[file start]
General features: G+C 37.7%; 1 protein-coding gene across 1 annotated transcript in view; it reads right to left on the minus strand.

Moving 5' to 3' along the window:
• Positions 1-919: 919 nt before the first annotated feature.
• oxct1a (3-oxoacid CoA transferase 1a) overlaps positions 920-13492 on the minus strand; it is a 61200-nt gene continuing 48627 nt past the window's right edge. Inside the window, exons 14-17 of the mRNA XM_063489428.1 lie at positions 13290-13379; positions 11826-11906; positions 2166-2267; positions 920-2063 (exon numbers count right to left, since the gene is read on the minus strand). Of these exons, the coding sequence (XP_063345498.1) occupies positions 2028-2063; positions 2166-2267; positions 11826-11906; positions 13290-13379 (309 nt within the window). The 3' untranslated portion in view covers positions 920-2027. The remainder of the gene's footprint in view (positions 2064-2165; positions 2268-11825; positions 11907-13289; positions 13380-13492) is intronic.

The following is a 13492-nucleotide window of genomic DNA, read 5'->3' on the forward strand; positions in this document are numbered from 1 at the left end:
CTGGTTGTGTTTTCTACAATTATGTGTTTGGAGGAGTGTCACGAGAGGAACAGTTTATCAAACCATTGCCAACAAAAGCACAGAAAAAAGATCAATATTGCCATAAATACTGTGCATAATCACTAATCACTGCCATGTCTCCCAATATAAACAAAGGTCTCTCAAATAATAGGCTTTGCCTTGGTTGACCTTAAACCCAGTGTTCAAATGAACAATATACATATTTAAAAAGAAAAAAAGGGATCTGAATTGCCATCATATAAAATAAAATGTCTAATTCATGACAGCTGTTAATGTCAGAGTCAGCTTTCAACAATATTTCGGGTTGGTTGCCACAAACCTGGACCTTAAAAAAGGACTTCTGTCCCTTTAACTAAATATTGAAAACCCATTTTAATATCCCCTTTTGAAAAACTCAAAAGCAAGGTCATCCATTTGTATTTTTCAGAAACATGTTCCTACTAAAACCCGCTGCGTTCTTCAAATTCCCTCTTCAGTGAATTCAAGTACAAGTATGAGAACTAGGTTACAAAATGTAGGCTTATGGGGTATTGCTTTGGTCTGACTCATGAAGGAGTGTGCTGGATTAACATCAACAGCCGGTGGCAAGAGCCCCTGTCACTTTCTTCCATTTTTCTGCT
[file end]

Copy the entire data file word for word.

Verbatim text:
General features: G+C 37.7%; 1 protein-coding gene across 1 annotated transcript in view; it reads right to left on the minus strand.

Moving 5' to 3' along the window:
• Positions 1-919: 919 nt before the first annotated feature.
• oxct1a (3-oxoacid CoA transferase 1a) overlaps positions 920-13492 on the minus strand; it is a 61200-nt gene continuing 48627 nt past the window's right edge. Inside the window, exons 14-17 of the mRNA XM_063489428.1 lie at positions 13290-13379; positions 11826-11906; positions 2166-2267; positions 920-2063 (exon numbers count right to left, since the gene is read on the minus strand). Of these exons, the coding sequence (XP_063345498.1) occupies positions 2028-2063; positions 2166-2267; positions 11826-11906; positions 13290-13379 (309 nt within the window). The 3' untranslated portion in view covers positions 920-2027. The remainder of the gene's footprint in view (positions 2064-2165; positions 2268-11825; positions 11907-13289; positions 13380-13492) is intronic.

The following is a 13492-nucleotide window of genomic DNA, read 5'->3' on the forward strand; positions in this document are numbered from 1 at the left end:
CTGGTTGTGTTTTCTACAATTATGTGTTTGGAGGAGTGTCACGAGAGGAACAGTTTATCAAACCATTGCCAACAAAAGCACAGAAAAAAGATCAATATTGCCATAAATACTGTGCATAATCACTAATCACTGCCATGTCTCCCAATATAAACAAAGGTCTCTCAAATAATAGGCTTTGCCTTGGTTGACCTTAAACCCAGTGTTCAAATGAACAATATACATATTTAAAAAGAAAAAAAGGGATCTGAATTGCCATCATATAAAATAAAATGTCTAATTCATGACAGCTGTTAATGTCAGAGTCAGCTTTCAACAATATTTCGGGTTGGTTGCCACAAACCTGGACCTTAAAAAAGGACTTCTGTCCCTTTAACTAAATATTGAAAACCCATTTTAATATCCCCTTTTGAAAAACTCAAAAGCAAGGTCATCCATTTGTATTTTTCAGAAACATGTTCCTACTAAAACCCGCTGCGTTCTTCAAATTCCCTCTTCAGTGAATTCAAGTACAAGTATGAGAACTAGGTTACAAAATGTAGGCTTATGGGGTATTGCTTTGGTCTGACTCATGAAGGAGTGTGCTGGATTAACATCAACAGCCGGTGGCAAGAGCCCCTGTCACTTTCTTCCATTTTTCTGCT